Transpalatal Arch

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Posts: 126
Joined: Fri Jul 18, 2008 11:47 pm
Location: Portland, OR

Transpalatal Arch

#1 Post by jjjmac »

After starting this pursuit back in JUNE, I finally have dates to get started. (That's the downside of getting braces through the dental school, I guess - it takes forever to get going). I had been hoping to get this started before my 30th birthday, but alas, while ALL my friends are having babies (or 2nd or 3rd babies) and buying houses this year - the biggest thing I have to look forward to is braces. :( Yeah, I'm grateful I'm able to do it for myself now and I know I'll be glad when it's done.... but it's also really making me hate my parents right now (anyone else have that problem?) and just getting me down - esp. now that I know my rough treatment plan.

Oct. 2 - I get spacers put in. I've already read what a joy this will be! But it's only for a week...I'll deal with it.

Oct. 9 - I get bands put on. Besides the actually putting on of them, which might be difficult, I don't see that this will be much of a problem?

Oct. 16 - I get brackets put on. Apparently my braces are going on in sections, with (luckily?) the sides going on first and the front most likely going on months down the road. I figure this is a good thing because it kind of gives me time to adjust to the braces before anyone can really see them to well. I'll also be getting 4 extractions done shortly after getting the brackets put on.

What has me completely freaked out is something I didn't even know existed - the Transpalatal Arch, which will apparently be going on/in the same day as the brackets and will be there for months, maybe a year? (and of course, maybe longer because you never know how your teeth are going to move).

I've looked at pictures and read a few things...none of which have made me feel ANY better. I work with the public, so I don't just have to worry about the (60) people in my department hearing me lisp - but the whole frigging public too. I tell myself that if I practice enough, maybe I can speak mostly normally?

Mostly, I'm worried about - how the heck can you eat anything that isn't a complete soft food? Really, it seems impossible - or at least completely not worth the effort? I really don't see how my tongue is going to get used to sitting on the bottom of my mouth instead of the top either - but I guess you can get used to anything. Is the groove it puts in your tongue permanent?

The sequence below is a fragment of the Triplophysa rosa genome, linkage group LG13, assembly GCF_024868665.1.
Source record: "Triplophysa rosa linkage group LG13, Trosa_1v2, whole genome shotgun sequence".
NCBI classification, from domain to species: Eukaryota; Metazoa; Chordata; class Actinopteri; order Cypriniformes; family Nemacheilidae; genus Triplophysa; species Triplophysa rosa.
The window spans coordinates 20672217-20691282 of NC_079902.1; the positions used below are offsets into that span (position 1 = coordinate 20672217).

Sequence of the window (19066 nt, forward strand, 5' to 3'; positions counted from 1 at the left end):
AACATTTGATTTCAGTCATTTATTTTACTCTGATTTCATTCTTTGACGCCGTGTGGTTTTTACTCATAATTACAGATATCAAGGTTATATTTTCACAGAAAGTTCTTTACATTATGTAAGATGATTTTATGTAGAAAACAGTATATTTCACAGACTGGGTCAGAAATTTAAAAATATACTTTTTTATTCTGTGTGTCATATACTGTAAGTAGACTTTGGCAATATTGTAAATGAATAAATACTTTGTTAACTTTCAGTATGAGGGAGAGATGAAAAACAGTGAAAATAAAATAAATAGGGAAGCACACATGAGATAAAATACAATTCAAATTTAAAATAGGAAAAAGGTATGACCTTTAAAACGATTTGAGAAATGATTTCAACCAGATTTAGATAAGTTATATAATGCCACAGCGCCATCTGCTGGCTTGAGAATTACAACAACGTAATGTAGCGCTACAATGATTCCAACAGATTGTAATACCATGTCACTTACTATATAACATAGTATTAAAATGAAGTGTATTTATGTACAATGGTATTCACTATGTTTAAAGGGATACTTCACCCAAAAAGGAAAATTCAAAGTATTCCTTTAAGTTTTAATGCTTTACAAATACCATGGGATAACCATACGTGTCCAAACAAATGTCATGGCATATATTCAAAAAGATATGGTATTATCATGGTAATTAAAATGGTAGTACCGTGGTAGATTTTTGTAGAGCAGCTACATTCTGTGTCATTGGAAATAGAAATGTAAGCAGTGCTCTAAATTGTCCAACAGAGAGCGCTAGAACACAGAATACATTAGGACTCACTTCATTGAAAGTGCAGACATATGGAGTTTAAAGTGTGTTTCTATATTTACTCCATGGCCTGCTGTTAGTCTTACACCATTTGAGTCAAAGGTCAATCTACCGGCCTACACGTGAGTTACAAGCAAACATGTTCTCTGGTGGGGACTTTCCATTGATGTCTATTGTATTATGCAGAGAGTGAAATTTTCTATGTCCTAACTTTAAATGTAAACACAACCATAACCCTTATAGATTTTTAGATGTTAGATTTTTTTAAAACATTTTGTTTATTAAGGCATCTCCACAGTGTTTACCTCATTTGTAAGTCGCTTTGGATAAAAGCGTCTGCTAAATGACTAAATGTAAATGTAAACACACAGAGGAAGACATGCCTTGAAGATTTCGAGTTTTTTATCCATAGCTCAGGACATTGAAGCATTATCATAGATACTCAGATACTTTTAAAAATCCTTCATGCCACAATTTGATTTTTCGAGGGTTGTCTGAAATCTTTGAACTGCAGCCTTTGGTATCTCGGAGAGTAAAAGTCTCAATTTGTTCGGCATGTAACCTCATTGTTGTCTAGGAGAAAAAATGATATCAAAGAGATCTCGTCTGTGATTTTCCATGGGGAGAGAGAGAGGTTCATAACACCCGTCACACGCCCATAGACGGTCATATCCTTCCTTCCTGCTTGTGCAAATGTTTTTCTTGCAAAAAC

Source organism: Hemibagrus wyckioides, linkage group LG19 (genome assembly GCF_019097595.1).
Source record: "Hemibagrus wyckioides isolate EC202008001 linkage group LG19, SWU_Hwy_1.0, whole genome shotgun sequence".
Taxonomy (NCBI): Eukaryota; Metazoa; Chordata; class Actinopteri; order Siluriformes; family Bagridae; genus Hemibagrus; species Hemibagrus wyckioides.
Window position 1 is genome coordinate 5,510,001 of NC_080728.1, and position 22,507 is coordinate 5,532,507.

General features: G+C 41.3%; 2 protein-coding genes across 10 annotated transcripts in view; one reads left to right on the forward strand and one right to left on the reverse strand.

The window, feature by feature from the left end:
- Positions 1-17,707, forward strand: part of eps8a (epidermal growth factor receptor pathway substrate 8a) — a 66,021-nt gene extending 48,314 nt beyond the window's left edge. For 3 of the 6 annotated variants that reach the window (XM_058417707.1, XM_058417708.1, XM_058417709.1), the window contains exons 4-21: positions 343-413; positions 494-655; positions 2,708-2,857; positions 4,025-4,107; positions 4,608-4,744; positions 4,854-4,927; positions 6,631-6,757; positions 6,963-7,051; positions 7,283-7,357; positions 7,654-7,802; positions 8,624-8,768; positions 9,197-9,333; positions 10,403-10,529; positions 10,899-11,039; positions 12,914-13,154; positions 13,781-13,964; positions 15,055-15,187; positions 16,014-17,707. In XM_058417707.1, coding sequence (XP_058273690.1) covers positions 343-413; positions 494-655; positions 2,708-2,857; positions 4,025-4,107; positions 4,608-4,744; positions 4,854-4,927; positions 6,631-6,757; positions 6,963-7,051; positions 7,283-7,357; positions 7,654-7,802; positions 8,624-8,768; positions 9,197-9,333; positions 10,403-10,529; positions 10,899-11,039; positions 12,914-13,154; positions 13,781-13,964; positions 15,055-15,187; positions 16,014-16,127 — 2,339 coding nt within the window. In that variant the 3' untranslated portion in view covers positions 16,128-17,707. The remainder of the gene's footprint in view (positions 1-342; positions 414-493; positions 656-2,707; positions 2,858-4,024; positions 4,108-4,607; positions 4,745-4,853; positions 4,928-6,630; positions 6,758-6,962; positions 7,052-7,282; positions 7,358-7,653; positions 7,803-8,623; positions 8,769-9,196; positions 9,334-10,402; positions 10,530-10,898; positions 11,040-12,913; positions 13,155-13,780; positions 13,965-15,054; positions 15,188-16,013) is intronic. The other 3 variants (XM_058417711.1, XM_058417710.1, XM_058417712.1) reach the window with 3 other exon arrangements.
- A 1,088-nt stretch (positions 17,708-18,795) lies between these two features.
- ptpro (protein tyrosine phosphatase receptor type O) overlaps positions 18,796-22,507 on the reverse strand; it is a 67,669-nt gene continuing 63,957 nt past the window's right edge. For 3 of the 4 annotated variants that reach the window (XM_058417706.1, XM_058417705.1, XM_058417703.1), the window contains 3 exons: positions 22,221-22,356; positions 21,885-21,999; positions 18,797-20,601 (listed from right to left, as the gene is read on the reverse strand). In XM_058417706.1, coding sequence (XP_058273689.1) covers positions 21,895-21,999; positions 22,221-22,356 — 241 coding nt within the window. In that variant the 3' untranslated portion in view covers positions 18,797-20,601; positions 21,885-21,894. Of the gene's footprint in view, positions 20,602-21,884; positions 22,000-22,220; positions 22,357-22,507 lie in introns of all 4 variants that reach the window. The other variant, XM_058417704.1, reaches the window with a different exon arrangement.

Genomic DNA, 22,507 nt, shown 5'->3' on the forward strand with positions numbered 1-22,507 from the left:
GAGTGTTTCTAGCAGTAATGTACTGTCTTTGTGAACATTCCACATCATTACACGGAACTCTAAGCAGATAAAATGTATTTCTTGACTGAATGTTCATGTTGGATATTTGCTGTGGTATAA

Has anyone had one of these? Is there anything positive to it - does it get better at all? Is there anything you can do to make it easier to live with? Help!

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Joined: Thu Jun 01, 2006 12:12 pm

#2 Post by Lisa65 »

I've had a Nance appliance, which is a transpalatal arch with an added acrylic button which sits against the roof of my mouth, for almost the whole 2 years I've been braced.

It's a bit of a nuisance to begin with. For 2 or 3 days I felt like I was going to choke when I ate, my mouth was full of spit, my tongue was sore and I had a lisp. But after that I didn't really notice it. It's surprising how quickly you adjust. It doesn't interfere with speaking or eating, and I put my tongue up in the top of my mouth just like I always have. I don't have grooves in my tongue either.

Your tongue might feel sore for a few days. Rinsing your mouth out with warm salt water is soothing, and you might find something like Bonjela (or some other OTC local anaesthetic preparation) useful to put on the sore patches before you eat. But after a few days your tongue toughens up and after a week or so you'll probably hardly notice it's there.

Posts: 126
Joined: Fri Jul 18, 2008 11:47 pm
Location: Portland, OR

don't think I get a nance

#3 Post by jjjmac »

Thanks for the reply. That makes me feel a little better, but I'm pretty sure I'm just getting the bare basics, not a Nance that will sit on the roof of my mouth. :( That's the other bad thing about going through the dental school - it's all basic gear... only regular metal braces, no clear or ceramic bracket choice, no lingual braces choice... and apparently no arch choice. :(